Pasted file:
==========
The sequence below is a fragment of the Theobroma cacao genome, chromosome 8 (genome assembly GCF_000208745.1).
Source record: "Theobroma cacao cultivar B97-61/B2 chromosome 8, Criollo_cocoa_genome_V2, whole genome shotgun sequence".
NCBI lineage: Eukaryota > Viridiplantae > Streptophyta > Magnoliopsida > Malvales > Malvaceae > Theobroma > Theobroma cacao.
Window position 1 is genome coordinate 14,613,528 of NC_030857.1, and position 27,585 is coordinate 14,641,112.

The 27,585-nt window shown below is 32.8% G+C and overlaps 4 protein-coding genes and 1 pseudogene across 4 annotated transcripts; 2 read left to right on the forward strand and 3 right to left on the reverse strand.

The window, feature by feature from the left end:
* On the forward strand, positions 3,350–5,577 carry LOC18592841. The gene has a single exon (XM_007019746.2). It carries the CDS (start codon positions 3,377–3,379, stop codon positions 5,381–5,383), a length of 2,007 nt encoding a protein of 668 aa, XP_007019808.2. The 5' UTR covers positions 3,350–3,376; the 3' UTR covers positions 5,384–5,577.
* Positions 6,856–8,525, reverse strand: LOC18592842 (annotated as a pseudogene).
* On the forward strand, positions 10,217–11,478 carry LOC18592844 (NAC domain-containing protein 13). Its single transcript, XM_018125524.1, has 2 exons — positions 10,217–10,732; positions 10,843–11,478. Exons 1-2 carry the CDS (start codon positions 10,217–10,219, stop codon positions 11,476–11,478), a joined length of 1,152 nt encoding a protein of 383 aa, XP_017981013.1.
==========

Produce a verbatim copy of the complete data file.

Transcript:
The sequence below is a fragment of the Theobroma cacao genome, chromosome 8 (genome assembly GCF_000208745.1).
Source record: "Theobroma cacao cultivar B97-61/B2 chromosome 8, Criollo_cocoa_genome_V2, whole genome shotgun sequence".
NCBI lineage: Eukaryota > Viridiplantae > Streptophyta > Magnoliopsida > Malvales > Malvaceae > Theobroma > Theobroma cacao.
Window position 1 is genome coordinate 14,613,528 of NC_030857.1, and position 27,585 is coordinate 14,641,112.

The 27,585-nt window shown below is 32.8% G+C and overlaps 4 protein-coding genes and 1 pseudogene across 4 annotated transcripts; 2 read left to right on the forward strand and 3 right to left on the reverse strand.

The window, feature by feature from the left end:
* On the forward strand, positions 3,350–5,577 carry LOC18592841. The gene has a single exon (XM_007019746.2). It carries the CDS (start codon positions 3,377–3,379, stop codon positions 5,381–5,383), a length of 2,007 nt encoding a protein of 668 aa, XP_007019808.2. The 5' UTR covers positions 3,350–3,376; the 3' UTR covers positions 5,384–5,577.
* Positions 6,856–8,525, reverse strand: LOC18592842 (annotated as a pseudogene).
* On the forward strand, positions 10,217–11,478 carry LOC18592844 (NAC domain-containing protein 13). Its single transcript, XM_018125524.1, has 2 exons — positions 10,217–10,732; positions 10,843–11,478. Exons 1-2 carry the CDS (start codon positions 10,217–10,219, stop codon positions 11,476–11,478), a joined length of 1,152 nt encoding a protein of 383 aa, XP_017981013.1.